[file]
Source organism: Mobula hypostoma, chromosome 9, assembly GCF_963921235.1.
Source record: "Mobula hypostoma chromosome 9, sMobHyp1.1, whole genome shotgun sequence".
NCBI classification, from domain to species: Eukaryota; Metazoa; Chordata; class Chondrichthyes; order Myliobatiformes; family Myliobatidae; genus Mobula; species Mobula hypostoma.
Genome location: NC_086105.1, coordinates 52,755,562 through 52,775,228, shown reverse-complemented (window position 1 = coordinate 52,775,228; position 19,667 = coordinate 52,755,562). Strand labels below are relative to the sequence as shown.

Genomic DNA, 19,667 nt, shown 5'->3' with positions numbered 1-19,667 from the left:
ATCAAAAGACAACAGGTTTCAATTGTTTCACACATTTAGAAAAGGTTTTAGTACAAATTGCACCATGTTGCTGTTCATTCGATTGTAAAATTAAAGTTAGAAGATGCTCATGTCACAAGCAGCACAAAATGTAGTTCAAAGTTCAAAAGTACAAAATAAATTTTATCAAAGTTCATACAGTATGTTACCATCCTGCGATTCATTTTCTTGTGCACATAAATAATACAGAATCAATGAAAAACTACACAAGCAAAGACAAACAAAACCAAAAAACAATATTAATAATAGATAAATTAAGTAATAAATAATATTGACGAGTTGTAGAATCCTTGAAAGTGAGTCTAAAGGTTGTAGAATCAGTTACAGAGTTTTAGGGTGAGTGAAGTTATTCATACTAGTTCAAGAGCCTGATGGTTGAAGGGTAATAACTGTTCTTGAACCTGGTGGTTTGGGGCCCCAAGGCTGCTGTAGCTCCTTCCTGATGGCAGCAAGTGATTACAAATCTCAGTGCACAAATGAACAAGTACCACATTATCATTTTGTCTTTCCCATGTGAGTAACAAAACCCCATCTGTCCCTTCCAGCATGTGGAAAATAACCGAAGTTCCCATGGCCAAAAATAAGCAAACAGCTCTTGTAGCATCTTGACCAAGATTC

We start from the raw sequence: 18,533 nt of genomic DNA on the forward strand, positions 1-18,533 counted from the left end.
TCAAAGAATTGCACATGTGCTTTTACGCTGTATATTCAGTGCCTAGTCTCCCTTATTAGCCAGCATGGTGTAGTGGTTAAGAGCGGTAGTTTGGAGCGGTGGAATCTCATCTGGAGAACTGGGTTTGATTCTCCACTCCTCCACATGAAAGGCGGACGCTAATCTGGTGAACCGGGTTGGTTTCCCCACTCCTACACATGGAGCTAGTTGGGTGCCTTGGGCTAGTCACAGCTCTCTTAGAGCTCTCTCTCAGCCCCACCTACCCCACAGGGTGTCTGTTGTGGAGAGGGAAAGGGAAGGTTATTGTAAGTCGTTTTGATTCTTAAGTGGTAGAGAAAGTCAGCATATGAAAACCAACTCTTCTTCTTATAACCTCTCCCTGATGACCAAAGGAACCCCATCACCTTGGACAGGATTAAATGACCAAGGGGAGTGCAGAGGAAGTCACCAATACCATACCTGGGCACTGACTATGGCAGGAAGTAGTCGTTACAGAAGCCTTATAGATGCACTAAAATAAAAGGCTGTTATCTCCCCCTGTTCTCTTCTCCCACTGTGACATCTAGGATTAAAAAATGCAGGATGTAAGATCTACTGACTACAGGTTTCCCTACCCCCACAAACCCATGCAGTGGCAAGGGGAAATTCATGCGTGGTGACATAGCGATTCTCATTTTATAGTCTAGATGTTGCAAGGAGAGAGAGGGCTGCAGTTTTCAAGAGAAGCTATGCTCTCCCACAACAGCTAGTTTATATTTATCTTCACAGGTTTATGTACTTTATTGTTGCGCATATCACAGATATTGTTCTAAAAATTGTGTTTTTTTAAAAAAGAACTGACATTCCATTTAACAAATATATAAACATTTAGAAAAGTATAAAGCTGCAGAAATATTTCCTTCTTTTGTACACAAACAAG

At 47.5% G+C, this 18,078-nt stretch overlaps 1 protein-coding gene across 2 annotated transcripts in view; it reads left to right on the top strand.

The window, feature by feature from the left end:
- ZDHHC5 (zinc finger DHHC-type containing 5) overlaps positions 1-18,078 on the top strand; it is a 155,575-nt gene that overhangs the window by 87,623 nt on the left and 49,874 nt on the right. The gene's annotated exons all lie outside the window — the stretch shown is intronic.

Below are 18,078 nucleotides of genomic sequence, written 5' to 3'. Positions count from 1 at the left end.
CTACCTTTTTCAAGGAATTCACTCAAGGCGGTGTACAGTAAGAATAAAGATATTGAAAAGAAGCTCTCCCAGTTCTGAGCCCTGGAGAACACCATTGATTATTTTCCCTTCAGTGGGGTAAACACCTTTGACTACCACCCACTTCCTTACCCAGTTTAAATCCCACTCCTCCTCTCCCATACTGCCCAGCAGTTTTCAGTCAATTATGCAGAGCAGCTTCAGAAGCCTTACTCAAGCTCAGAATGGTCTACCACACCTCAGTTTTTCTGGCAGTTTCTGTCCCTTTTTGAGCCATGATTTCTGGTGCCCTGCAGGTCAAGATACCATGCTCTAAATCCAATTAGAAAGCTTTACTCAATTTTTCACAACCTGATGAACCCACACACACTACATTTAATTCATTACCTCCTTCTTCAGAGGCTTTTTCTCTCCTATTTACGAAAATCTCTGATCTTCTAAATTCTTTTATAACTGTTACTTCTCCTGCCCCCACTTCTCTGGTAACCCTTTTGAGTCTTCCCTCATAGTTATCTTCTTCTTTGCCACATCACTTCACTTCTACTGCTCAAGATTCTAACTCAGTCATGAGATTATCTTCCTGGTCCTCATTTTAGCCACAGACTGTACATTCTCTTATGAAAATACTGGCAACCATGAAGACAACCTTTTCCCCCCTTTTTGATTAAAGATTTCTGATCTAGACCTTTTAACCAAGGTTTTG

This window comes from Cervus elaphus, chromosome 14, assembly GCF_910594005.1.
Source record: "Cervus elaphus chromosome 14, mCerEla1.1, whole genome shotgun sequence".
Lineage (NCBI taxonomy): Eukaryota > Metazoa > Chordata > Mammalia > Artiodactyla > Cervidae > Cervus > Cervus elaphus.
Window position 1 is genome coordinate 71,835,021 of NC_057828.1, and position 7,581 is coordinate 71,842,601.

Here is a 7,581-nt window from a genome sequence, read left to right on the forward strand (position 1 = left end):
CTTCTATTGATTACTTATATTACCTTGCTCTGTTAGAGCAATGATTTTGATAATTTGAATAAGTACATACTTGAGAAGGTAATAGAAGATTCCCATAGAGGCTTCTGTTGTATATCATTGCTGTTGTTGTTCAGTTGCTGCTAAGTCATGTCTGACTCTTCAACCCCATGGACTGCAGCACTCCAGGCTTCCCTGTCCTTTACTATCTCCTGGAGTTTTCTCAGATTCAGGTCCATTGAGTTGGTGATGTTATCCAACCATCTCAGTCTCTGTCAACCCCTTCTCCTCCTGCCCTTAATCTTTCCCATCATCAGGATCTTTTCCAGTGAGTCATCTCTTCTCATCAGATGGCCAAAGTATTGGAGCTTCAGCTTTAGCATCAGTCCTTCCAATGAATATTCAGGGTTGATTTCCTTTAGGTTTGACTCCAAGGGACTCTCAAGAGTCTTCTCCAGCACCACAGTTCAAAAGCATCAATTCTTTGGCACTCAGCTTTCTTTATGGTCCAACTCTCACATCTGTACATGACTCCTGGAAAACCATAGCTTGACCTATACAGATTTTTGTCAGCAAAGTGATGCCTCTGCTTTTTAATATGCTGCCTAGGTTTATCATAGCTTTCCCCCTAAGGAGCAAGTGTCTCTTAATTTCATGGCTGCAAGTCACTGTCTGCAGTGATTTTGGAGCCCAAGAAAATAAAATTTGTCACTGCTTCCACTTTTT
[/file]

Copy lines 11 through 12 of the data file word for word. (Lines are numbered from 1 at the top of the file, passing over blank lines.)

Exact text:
- ZDHHC5 (zinc finger DHHC-type containing 5) overlaps positions 1-18,078 on the top strand; it is a 155,575-nt gene that overhangs the window by 87,623 nt on the left and 49,874 nt on the right. The gene's annotated exons all lie outside the window — the stretch shown is intronic.

Below are 18,078 nucleotides of genomic sequence, written 5' to 3'. Positions count from 1 at the left end.